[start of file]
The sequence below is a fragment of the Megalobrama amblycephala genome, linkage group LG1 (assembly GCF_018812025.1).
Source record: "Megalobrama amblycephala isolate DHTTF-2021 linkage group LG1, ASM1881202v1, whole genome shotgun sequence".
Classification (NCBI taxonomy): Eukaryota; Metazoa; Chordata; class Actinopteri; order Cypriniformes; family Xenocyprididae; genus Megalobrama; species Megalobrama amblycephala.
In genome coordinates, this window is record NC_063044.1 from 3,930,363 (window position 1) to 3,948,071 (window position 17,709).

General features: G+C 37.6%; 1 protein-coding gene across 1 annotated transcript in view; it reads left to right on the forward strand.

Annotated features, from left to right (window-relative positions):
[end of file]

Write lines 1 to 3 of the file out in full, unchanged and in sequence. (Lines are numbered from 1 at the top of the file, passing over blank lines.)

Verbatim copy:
The sequence below is a fragment of the Megalobrama amblycephala genome, linkage group LG1 (assembly GCF_018812025.1).
Source record: "Megalobrama amblycephala isolate DHTTF-2021 linkage group LG1, ASM1881202v1, whole genome shotgun sequence".
Classification (NCBI taxonomy): Eukaryota; Metazoa; Chordata; class Actinopteri; order Cypriniformes; family Xenocyprididae; genus Megalobrama; species Megalobrama amblycephala.